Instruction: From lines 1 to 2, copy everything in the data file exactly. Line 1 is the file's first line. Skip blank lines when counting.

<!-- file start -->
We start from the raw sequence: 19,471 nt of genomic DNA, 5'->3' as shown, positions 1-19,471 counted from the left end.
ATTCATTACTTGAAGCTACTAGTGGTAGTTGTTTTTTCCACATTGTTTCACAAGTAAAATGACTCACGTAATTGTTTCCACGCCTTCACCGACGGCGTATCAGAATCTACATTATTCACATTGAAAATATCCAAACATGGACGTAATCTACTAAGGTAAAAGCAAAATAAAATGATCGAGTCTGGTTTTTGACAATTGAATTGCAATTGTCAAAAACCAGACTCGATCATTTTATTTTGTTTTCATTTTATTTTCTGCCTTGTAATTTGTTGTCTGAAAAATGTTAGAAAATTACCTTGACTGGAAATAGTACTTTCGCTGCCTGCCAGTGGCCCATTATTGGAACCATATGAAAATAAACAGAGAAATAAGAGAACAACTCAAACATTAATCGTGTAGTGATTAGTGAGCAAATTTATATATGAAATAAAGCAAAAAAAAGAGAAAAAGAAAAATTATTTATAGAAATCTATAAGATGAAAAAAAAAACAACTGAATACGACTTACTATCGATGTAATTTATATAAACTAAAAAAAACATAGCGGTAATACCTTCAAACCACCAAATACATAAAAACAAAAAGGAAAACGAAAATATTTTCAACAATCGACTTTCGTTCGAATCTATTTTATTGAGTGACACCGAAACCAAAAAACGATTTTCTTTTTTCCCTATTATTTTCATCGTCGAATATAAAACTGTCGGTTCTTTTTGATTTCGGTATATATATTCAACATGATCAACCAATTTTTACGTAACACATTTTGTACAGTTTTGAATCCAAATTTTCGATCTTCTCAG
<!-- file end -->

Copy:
We start from the raw sequence: 19,471 nt of genomic DNA, 5'->3' as shown, positions 1-19,471 counted from the left end.
ATTCATTACTTGAAGCTACTAGTGGTAGTTGTTTTTTCCACATTGTTTCACAAGTAAAATGACTCACGTAATTGTTTCCACGCCTTCACCGACGGCGTATCAGAATCTACATTATTCACATTGAAAATATCCAAACATGGACGTAATCTACTAAGGTAAAAGCAAAATAAAATGATCGAGTCTGGTTTTTGACAATTGAATTGCAATTGTCAAAAACCAGACTCGATCATTTTATTTTGTTTTCATTTTATTTTCTGCCTTGTAATTTGTTGTCTGAAAAATGTTAGAAAATTACCTTGACTGGAAATAGTACTTTCGCTGCCTGCCAGTGGCCCATTATTGGAACCATATGAAAATAAACAGAGAAATAAGAGAACAACTCAAACATTAATCGTGTAGTGATTAGTGAGCAAATTTATATATGAAATAAAGCAAAAAAAAGAGAAAAAGAAAAATTATTTATAGAAATCTATAAGATGAAAAAAAAAACAACTGAATACGACTTACTATCGATGTAATTTATATAAACTAAAAAAAACATAGCGGTAATACCTTCAAACCACCAAATACATAAAAACAAAAAGGAAAACGAAAATATTTTCAACAATCGACTTTCGTTCGAATCTATTTTATTGAGTGACACCGAAACCAAAAAACGATTTTCTTTTTTCCCTATTATTTTCATCGTCGAATATAAAACTGTCGGTTCTTTTTGATTTCGGTATATATATTCAACATGATCAACCAATTTTTACGTAACACATTTTGTACAGTTTTGAATCCAAATTTTCGATCTTCTCAG